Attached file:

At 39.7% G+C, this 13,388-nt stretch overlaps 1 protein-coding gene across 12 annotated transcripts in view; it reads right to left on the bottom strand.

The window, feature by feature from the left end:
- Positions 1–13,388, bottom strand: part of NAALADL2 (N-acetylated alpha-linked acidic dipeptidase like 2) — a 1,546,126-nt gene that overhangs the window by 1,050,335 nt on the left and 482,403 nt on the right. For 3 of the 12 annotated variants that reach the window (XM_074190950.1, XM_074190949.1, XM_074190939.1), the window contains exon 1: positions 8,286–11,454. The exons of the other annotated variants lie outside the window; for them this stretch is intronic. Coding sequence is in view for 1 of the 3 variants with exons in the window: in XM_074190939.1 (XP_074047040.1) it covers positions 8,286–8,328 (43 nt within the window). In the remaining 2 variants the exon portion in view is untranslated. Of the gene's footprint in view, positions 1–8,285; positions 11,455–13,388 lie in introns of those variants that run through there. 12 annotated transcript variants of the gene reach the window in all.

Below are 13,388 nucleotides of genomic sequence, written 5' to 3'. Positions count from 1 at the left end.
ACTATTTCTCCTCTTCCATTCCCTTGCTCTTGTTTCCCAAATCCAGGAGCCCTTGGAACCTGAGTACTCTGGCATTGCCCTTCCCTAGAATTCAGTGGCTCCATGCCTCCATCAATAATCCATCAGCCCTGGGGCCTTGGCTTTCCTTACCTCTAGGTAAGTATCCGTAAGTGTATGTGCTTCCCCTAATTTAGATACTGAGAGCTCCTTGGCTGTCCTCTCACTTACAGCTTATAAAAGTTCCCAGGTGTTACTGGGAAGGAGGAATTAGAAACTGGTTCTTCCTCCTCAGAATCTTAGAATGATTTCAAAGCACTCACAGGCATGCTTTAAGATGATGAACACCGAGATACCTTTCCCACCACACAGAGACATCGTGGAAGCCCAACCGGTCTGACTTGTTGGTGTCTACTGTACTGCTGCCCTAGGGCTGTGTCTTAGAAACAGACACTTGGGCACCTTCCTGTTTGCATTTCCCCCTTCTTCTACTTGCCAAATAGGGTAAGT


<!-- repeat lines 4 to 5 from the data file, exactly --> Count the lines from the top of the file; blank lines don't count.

Below are 13,388 nucleotides of genomic sequence, written 5' to 3'. Positions count from 1 at the left end.
ACTATTTCTCCTCTTCCATTCCCTTGCTCTTGTTTCCCAAATCCAGGAGCCCTTGGAACCTGAGTACTCTGGCATTGCCCTTCCCTAGAATTCAGTGGCTCCATGCCTCCATCAATAATCCATCAGCCCTGGGGCCTTGGCTTTCCTTACCTCTAGGTAAGTATCCGTAAGTGTATGTGCTTCCCCTAATTTAGATACTGAGAGCTCCTTGGCTGTCCTCTCACTTACAGCTTATAAAAGTTCCCAGGTGTTACTGGGAAGGAGGAATTAGAAACTGGTTCTTCCTCCTCAGAATCTTAGAATGATTTCAAAGCACTCACAGGCATGCTTTAAGATGATGAACACCGAGATACCTTTCCCACCACACAGAGACATCGTGGAAGCCCAACCGGTCTGACTTGTTGGTGTCTACTGTACTGCTGCCCTAGGGCTGTGTCTTAGAAACAGACACTTGGGCACCTTCCTGTTTGCATTTCCCCCTTCTTCTACTTGCCAAATAGGGTAAGT